Of all the things written about Garry Shandling since his death last week, no one seemed to recognize that he pioneered a very specific type of bromance that is now practically a staple of Hollywood comedies. Blame Judd Apatow — who worked on Larry Sanders and calls Shandling a mentor. This pseudo-heteroflexible relationship has popped up in films like Wedding Crashers, Superbad and This is The End and takes a platonic friendship between straight dudes one step further. But The Larry Sanders Show did it 15 years earlier and with a much sharper sting — starting with a 1995 episode called “The Bump.” Or the moment when David Duchovny first laid eyes on Larry Sanders.
In the episode, the X-Files star gets bumped as a guest on Sanders’s late night show. He’s pissed. In real life, mind you, Duchovny was a huge Larry Sanders fan — he’d have his management send him tapes of the show to watch in Canada during breaks filming The X-Files — and after meeting on “The Bump,” the two men hit it off. So much so that Shandling eventually invited Duchovny to take part in a regular basketball game comprised of close friends. It was during one game when Shandling and Duchovny were both on the sidelines that Duchovny pitched an idea: “I’d like to come on the show and have a crush on Larry.”
The Larry Sanders Show wasn’t the first 1990s sitcom to play with gay panic. In 1992, Seinfeld featured two episodes about Jerry being so smitten with his baseball hero Keith Hernandez that, when they became friends, he started acting in a nervous manner — playing on the cliché of entering a new romantic relationship. And five years later, The Simpsons drew a lot of laughs from Homer’s terror that his new friend John (as voiced by John Waters) was gay and would turn Bart homosexual.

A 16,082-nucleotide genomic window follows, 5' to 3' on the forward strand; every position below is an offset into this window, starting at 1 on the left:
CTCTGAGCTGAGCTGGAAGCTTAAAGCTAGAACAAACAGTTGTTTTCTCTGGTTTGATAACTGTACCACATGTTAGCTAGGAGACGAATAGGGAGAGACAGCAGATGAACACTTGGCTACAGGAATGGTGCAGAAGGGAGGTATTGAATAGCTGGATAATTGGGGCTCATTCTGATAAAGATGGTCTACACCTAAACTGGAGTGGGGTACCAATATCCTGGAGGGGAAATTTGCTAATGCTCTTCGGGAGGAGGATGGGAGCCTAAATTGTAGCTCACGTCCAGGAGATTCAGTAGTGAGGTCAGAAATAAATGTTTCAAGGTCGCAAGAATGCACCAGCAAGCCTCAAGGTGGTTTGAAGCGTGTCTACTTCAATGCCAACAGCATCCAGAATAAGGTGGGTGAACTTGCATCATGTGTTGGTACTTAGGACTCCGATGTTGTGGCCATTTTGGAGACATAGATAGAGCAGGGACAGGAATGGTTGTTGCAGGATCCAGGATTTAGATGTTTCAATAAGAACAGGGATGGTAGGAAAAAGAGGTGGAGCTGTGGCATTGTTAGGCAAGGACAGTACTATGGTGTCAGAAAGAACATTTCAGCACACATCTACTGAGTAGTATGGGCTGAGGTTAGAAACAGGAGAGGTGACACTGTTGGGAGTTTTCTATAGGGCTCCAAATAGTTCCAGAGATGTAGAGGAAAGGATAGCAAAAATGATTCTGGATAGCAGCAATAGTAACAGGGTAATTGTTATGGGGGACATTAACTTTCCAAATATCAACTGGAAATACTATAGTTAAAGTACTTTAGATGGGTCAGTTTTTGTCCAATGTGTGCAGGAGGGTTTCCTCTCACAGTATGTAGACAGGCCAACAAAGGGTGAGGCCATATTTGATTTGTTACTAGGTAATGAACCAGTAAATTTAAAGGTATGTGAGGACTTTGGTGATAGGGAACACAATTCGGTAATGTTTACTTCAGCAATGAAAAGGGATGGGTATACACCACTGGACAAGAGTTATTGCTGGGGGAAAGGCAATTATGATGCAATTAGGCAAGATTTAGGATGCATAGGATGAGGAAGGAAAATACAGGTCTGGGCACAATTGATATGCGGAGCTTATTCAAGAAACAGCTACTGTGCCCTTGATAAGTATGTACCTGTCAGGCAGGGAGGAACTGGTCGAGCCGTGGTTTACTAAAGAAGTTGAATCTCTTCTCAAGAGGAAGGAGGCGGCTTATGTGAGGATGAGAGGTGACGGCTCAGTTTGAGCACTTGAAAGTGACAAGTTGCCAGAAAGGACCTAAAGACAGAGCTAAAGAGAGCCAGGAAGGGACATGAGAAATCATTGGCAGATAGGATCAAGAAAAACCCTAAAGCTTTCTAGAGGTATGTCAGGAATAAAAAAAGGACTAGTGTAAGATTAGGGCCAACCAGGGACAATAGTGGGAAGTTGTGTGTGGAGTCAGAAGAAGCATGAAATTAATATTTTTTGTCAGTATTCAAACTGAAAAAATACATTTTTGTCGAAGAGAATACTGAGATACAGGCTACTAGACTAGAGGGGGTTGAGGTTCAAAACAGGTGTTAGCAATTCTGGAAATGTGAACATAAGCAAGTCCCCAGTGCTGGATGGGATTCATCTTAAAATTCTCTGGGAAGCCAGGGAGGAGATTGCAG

But neither did it as humorously as “Everybody Loves Larry,” the 1996 season five premiere of The Larry Sanders Show. Sanders is convinced that the network wants to replace him with Jon Stewart, and in the midst of that career crisis, Sanders starts to become convinced that Duchovny might be in love with him. (His shaky reasoning: Duchovny really wants Sanders to spend some time alone with him at his beach house, and he rushes right over to the show once he flies to L.A. because he’s so excited to see Sanders.) When Sanders tries to let his friend down easy, Duchovny, totally blasé, explains that he’s not gay. Well, not really.
Two years later, for the series finale, Shandling would bring back Sanders’s friendship with Duchovny. Their sexual tension hadn’t dissipated.
At a time when pop culture was still wrapping its head around presenting gay main characters — this was before Will & Grace, and Ellen DeGeneres wouldn’t officially come out on her show Ellen until April 1997 — “Everybody Loves Larry” felt risky, the episode also finding ways to mock Sanders’s latent homophobia: After worrying that Duchovny is in love with him, Sanders asks Hank Kingsley’s gay assistant, played by Scott Thompson, if he and his friends think he’s gay. Irritated, Thompson responds, “My gay friends?” and then adds, “I don’t think they think about sex when they watch you, but I haven’t exactly taken a survey.”
These days, the ’90s nervousness of “Not that there’s anything wrong with that!” has morphed into the no-big-deal acceptance of I Love You, Man. Straight men in mainstream movies have no problem expressing their feelings to other straight men. There’s even a chance they might actually consummate the bromance, as in recent films The Overnight and The D Train in which two self-proclaimed straight men hook up. Even Apatow-ian bromance has no problem going beyond — a 2013 shot-for-shot remake parody of Kanye West’s “Bound 2” has best buddies James Franco and Seth Rogen going for a full-on makeout.
While Sanders and Duchovny never got to take their budding romance to the next level, they surely pushed others to think about the bounds of male-on-male friendship: “This was before all the bromance baloney, you know, when it was a meme,” Duchovny explained last year to The HuffPost Show about “Everybody Loves Larry.” “That was the supremely creative thing about that show — it all went through Garry. If Garry liked something, we would just do that.”
Tim Grierson is one-half of The New Republic’s film column Grierson and Leitch. He is also a frequent contributor to Rolling Stone and Vulture as well as the author of six books, including Martin Scorsese in Ten Scenes.